Monopoly Rents: Canadian Collection Society Wants To Massively Increase Rates

from the silence-the-music dept

In the last few months, we've noticed that collections societies around the world are getting desperate for any possible way to collect more money. It's really stunning just how many of these sorts of stories we've seen, all over the globe. It's as if all the collections societies got together and said "how can we squeeze more money out of absolutely anything -- even if it kills off the golden goose," and then set about putting that plan into action. From Australia to Sweden to the UK to the US to Germany, we get story after story after story of incredibly short-sighted collections societies either (a) pushing the gov't to allow them to extort charge larger fees to venues or (b) massively expanding what they consider to be a public performance that requires a royalty. These societies are taking an incredibly short-sighted view. They're causing more and more venues to stop playing music altogether, thus harming everyone.

Mr. Tunes alerts us to the fact that this is now happening in Canada as well, where a smaller collection society, the Neighbouring Rights Collective of Canada, is demanding massive increases in fees, as well as an expansion of what's covered. Of course, SOCAN, the Society of Composers, Authors and Music Publishers of Canada, already collects fees in Canada, but apparently these are different fees -- and they're much higher than SOCAN's. When that fact is pointed out to the NRCC person, his response is simply that SOCAN's rates were too low. Apparently, they'd rather shut venues down rather than have them help promote music. Brilliant.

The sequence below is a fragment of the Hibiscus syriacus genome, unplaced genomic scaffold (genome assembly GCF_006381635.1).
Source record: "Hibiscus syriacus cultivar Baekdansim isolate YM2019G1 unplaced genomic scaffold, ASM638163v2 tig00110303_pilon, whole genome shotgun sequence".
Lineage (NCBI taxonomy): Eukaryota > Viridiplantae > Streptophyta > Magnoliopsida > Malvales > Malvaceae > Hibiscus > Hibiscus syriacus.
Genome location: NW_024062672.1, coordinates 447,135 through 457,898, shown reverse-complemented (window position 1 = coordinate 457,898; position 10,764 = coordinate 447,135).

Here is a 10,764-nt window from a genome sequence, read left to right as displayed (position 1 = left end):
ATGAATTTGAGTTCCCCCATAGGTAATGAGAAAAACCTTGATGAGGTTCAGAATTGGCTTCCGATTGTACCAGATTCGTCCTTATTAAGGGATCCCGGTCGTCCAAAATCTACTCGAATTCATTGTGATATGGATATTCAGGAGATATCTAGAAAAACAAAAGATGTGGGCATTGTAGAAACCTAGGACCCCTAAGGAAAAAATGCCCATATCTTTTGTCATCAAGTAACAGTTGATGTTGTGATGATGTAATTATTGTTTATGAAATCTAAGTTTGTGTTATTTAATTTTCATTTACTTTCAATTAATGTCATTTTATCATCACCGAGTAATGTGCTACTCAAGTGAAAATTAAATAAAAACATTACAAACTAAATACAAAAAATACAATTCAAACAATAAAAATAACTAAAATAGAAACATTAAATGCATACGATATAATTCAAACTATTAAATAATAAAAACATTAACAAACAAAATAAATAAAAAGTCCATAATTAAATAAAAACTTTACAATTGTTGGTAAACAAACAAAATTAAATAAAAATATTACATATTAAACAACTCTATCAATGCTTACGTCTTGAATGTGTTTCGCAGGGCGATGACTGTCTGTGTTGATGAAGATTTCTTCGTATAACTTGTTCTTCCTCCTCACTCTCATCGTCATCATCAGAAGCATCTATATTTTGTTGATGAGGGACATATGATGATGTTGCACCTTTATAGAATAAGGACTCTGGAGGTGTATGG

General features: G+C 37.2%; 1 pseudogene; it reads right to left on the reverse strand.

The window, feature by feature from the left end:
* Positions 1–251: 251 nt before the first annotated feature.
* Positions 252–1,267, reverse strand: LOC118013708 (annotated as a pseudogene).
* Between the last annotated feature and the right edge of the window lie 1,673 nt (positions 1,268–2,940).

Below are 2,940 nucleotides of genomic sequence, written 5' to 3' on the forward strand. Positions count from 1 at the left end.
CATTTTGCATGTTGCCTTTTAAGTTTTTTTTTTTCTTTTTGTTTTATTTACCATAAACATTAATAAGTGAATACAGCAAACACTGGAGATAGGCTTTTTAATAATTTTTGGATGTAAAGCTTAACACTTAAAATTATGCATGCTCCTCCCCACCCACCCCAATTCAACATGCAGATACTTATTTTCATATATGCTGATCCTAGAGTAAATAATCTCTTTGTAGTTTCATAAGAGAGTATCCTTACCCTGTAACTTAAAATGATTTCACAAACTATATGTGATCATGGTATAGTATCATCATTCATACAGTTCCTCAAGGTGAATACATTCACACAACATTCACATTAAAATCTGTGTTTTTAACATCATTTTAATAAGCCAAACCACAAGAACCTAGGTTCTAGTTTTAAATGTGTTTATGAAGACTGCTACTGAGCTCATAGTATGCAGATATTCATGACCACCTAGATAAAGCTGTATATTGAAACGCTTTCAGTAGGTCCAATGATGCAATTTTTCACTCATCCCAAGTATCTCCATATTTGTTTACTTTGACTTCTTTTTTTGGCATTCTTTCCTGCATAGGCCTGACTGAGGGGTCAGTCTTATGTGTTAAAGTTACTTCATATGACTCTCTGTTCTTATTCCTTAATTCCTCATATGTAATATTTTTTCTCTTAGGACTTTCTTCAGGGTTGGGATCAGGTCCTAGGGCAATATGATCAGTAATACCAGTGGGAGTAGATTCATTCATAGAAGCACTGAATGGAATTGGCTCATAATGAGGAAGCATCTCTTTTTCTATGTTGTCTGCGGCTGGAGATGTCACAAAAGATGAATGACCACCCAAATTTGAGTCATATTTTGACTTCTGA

Filed Under: canada, collection society, music
Companies: neighboring rights collective

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  1. icon
    Dark Helmet (profile), 23 Jul 2009 @ 2:51pm

    Re: Re: Re: Re: Re: Re: Re:

    "On a site that is all for tearing down copyright and patents, don't you think it also wise to be against borders? for all the harm a patent does, borders do many more times over. You just have to look at the US / Mexican border - the artificial line separates rich from poor."

    ......What? Your complete misunderstanding of the reason Mexican CITIZENS are poor aside, what in the world do these things have to do with one another? I asked a simple question, which I'll now split into two parts:

    1. Why, under the current system, is the economic practices of one sovereign nation being used to affect or justify economic practices in another? That doesn't make sense.

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    FYI, Mexico has the 13th largest GDP in the world. Immensely wealthy? No, but they certainly aren't a "poor" country.

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